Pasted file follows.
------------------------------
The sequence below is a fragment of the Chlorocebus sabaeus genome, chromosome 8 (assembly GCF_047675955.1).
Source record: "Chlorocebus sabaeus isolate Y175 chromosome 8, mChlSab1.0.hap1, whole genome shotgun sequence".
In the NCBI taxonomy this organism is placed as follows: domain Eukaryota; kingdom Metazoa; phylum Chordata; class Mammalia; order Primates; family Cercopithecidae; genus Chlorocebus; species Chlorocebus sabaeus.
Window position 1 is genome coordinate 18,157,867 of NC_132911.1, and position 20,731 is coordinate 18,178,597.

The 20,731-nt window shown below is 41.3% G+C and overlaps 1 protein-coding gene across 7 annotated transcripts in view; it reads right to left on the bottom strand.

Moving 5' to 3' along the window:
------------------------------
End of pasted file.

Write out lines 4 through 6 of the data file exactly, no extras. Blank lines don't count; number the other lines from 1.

Window position 1 is genome coordinate 18,157,867 of NC_132911.1, and position 20,731 is coordinate 18,178,597.

The 20,731-nt window shown below is 41.3% G+C and overlaps 1 protein-coding gene across 7 annotated transcripts in view; it reads right to left on the bottom strand.

Moving 5' to 3' along the window: